By pursuing an ultimately unsuccessful trade for Carlos Lee the Dodgers made is obvious that they’re not happy with James Loney’s production at first base, so when Loney told Don Mattingly that he feels ready to break out offensively the manager was understandably skeptical:
He came into my office and he felt like he’s got it, so we’ll see. He feels good, so we’ll see. He’s confident. He got a couple hits tonight and we’ll leave it there. We’ll see what happens tomorrow. I’ve been through this the last four years with James, so we’ll see where it rolls.
In other words, talk is cheap when you’re a 28-year-old veteran at an offense-driven position with a .425 career slugging percentage.
Arash Markasi of ESPN Los Angeles paints a picture of Mattingly being more or less fed up with talk of Loney’s “confidence level” at the plate, noting that the manager is sick of “answering the same questions about Loney every year” and deadpanned “better ones” when asked what adjustments the first baseman needed to make.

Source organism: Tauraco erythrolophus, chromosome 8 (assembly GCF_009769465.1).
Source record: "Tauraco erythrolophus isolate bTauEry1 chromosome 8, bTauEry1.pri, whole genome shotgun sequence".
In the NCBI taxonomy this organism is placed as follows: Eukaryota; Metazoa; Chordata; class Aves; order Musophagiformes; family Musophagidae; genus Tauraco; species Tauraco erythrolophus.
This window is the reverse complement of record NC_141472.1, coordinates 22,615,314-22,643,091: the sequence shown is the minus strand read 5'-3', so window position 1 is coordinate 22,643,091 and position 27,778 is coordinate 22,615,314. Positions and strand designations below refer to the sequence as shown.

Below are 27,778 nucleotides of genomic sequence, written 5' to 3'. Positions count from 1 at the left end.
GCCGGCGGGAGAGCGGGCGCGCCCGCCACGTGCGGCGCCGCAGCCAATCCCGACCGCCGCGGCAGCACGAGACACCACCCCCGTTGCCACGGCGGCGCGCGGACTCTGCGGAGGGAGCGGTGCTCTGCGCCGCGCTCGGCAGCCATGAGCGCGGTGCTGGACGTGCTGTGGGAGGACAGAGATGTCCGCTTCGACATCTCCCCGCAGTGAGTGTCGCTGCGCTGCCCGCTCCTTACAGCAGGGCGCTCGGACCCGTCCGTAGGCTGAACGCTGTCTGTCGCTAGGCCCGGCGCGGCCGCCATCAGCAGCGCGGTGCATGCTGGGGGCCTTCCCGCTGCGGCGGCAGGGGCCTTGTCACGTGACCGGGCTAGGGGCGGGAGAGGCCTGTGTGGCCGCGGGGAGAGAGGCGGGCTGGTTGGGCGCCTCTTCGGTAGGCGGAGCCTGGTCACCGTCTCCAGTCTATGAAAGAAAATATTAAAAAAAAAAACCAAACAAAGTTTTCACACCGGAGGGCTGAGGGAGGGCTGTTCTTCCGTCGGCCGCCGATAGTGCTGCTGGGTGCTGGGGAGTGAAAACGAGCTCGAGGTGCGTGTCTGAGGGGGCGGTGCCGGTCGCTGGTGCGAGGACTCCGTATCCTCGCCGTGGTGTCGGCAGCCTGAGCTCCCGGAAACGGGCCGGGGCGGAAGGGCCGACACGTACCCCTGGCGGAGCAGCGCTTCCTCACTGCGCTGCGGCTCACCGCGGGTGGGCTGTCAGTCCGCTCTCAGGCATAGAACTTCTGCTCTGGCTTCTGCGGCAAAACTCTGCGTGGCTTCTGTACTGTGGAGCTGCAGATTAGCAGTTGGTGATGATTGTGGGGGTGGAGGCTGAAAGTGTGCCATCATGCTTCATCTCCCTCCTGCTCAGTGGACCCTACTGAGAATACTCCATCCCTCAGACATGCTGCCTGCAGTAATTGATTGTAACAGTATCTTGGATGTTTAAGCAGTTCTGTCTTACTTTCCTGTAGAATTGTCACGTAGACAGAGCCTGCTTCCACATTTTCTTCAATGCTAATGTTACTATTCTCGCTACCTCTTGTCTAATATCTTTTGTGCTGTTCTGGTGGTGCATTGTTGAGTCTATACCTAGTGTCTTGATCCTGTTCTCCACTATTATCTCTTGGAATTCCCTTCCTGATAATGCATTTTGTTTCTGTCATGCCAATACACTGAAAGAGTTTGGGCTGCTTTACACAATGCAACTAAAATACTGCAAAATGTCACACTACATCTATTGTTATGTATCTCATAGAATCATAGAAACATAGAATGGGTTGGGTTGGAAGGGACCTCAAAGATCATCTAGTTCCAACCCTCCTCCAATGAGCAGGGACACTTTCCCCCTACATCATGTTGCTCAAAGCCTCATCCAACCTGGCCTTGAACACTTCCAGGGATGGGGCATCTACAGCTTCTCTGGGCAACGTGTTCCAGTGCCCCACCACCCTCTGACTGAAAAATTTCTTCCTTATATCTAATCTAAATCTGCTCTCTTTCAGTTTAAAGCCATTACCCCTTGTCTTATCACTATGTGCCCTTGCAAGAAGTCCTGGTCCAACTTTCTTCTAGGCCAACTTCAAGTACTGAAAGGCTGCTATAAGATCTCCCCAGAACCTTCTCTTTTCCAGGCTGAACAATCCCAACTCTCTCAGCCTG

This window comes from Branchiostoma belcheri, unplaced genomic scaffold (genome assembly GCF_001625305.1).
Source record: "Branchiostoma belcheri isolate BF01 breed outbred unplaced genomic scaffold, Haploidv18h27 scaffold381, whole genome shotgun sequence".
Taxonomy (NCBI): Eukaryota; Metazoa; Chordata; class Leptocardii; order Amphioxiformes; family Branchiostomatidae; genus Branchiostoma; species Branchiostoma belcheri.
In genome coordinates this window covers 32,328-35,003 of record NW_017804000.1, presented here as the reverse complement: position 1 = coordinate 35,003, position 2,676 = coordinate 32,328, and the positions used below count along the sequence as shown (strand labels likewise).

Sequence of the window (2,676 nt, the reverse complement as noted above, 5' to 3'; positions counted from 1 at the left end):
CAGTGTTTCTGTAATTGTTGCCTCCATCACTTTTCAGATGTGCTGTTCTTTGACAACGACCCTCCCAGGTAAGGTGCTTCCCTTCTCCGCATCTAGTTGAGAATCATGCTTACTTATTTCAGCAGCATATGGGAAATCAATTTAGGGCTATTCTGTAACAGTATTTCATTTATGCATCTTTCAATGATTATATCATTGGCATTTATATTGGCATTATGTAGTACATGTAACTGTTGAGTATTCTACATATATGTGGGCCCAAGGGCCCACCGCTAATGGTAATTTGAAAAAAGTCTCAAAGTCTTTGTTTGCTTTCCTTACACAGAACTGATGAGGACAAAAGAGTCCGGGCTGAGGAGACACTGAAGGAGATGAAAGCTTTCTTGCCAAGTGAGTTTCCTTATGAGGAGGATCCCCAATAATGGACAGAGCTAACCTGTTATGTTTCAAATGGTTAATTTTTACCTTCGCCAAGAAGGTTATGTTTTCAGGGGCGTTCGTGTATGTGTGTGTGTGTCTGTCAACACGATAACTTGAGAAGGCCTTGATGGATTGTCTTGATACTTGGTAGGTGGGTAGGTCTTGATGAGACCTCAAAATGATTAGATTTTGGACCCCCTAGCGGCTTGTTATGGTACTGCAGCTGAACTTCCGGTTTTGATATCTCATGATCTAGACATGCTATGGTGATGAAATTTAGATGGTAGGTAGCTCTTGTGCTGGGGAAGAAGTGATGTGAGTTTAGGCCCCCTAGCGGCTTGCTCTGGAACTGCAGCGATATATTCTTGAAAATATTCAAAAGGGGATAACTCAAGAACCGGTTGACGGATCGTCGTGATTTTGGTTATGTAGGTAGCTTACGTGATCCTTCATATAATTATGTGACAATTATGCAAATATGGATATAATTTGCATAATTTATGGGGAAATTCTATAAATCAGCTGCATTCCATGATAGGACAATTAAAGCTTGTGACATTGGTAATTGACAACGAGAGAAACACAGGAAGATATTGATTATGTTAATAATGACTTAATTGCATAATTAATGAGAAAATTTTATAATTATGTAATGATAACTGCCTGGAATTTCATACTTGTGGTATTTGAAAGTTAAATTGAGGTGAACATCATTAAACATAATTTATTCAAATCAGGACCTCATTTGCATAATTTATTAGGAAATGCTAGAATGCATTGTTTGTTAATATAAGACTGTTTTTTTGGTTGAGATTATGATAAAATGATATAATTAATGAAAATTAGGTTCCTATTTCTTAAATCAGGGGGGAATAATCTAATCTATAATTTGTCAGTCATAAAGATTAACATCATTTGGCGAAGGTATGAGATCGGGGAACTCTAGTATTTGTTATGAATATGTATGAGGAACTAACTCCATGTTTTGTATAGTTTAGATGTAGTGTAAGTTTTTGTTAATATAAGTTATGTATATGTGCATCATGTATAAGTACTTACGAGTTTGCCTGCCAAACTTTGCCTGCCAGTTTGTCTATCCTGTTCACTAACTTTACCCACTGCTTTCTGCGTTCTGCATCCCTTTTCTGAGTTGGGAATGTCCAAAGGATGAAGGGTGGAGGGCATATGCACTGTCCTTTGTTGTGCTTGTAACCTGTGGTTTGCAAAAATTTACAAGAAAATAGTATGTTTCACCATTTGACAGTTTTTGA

At this point in his career Lee is hardly a sure-fire upgrade over even Loney, but the bigger point is that the Dodgers have been starting one of the least-productive first basemen in the league for five seasons now and finding someone who can top Loney’s measly .404 slugging percentage and .741 OPS during that time shouldn’t be very tough.
In the meantime Loney is making $6.4 million after being paid $4.9 million in 2011 and $3.1 million in 2010. For that $14.4 million the Dodgers have gotten 395 games of a .271 batting average, .329 on-base percentage, and .392 slugging percentage with a total of 24 homers in 1,479 plate appearances.